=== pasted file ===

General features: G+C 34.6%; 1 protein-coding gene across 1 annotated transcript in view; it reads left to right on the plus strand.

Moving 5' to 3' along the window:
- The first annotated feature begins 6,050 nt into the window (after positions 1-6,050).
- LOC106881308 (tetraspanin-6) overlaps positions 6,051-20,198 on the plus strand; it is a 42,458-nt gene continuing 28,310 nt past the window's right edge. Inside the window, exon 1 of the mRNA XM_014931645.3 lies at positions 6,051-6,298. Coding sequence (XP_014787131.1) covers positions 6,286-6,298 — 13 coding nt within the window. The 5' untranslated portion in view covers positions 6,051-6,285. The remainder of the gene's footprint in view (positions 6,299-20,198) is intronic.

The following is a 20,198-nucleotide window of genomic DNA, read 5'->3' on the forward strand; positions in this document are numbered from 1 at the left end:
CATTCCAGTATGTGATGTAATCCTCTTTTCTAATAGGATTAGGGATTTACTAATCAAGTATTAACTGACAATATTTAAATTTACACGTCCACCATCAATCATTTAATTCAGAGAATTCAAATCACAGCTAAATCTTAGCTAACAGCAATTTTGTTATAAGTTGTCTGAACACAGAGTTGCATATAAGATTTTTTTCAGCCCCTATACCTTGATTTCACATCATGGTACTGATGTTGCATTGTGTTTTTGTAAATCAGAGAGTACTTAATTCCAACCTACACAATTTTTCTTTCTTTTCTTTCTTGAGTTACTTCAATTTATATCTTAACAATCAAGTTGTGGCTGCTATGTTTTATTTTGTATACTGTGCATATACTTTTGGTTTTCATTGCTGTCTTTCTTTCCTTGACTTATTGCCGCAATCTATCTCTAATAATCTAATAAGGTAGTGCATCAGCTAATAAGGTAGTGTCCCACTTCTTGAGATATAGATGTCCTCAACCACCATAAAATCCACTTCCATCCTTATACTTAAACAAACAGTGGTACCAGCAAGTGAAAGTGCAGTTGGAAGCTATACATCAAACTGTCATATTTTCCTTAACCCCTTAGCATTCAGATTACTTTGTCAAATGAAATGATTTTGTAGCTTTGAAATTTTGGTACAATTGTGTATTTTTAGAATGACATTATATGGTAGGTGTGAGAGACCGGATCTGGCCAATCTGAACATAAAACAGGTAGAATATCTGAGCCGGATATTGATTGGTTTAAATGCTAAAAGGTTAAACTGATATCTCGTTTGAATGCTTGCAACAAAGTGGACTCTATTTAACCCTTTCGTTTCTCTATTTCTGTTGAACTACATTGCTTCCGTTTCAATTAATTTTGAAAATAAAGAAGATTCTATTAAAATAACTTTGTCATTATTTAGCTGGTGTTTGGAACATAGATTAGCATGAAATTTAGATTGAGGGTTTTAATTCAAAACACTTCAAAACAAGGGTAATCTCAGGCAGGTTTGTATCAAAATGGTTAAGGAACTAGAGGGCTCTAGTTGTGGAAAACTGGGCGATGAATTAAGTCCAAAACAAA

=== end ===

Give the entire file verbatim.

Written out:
General features: G+C 34.6%; 1 protein-coding gene across 1 annotated transcript in view; it reads left to right on the plus strand.

Moving 5' to 3' along the window:
- The first annotated feature begins 6,050 nt into the window (after positions 1-6,050).
- LOC106881308 (tetraspanin-6) overlaps positions 6,051-20,198 on the plus strand; it is a 42,458-nt gene continuing 28,310 nt past the window's right edge. Inside the window, exon 1 of the mRNA XM_014931645.3 lies at positions 6,051-6,298. Coding sequence (XP_014787131.1) covers positions 6,286-6,298 — 13 coding nt within the window. The 5' untranslated portion in view covers positions 6,051-6,285. The remainder of the gene's footprint in view (positions 6,299-20,198) is intronic.

The following is a 20,198-nucleotide window of genomic DNA, read 5'->3' on the forward strand; positions in this document are numbered from 1 at the left end:
CATTCCAGTATGTGATGTAATCCTCTTTTCTAATAGGATTAGGGATTTACTAATCAAGTATTAACTGACAATATTTAAATTTACACGTCCACCATCAATCATTTAATTCAGAGAATTCAAATCACAGCTAAATCTTAGCTAACAGCAATTTTGTTATAAGTTGTCTGAACACAGAGTTGCATATAAGATTTTTTTCAGCCCCTATACCTTGATTTCACATCATGGTACTGATGTTGCATTGTGTTTTTGTAAATCAGAGAGTACTTAATTCCAACCTACACAATTTTTCTTTCTTTTCTTTCTTGAGTTACTTCAATTTATATCTTAACAATCAAGTTGTGGCTGCTATGTTTTATTTTGTATACTGTGCATATACTTTTGGTTTTCATTGCTGTCTTTCTTTCCTTGACTTATTGCCGCAATCTATCTCTAATAATCTAATAAGGTAGTGCATCAGCTAATAAGGTAGTGTCCCACTTCTTGAGATATAGATGTCCTCAACCACCATAAAATCCACTTCCATCCTTATACTTAAACAAACAGTGGTACCAGCAAGTGAAAGTGCAGTTGGAAGCTATACATCAAACTGTCATATTTTCCTTAACCCCTTAGCATTCAGATTACTTTGTCAAATGAAATGATTTTGTAGCTTTGAAATTTTGGTACAATTGTGTATTTTTAGAATGACATTATATGGTAGGTGTGAGAGACCGGATCTGGCCAATCTGAACATAAAACAGGTAGAATATCTGAGCCGGATATTGATTGGTTTAAATGCTAAAAGGTTAAACTGATATCTCGTTTGAATGCTTGCAACAAAGTGGACTCTATTTAACCCTTTCGTTTCTCTATTTCTGTTGAACTACATTGCTTCCGTTTCAATTAATTTTGAAAATAAAGAAGATTCTATTAAAATAACTTTGTCATTATTTAGCTGGTGTTTGGAACATAGATTAGCATGAAATTTAGATTGAGGGTTTTAATTCAAAACACTTCAAAACAAGGGTAATCTCAGGCAGGTTTGTATCAAAATGGTTAAGGAACTAGAGGGCTCTAGTTGTGGAAAACTGGGCGATGAATTAAGTCCAAAACAAA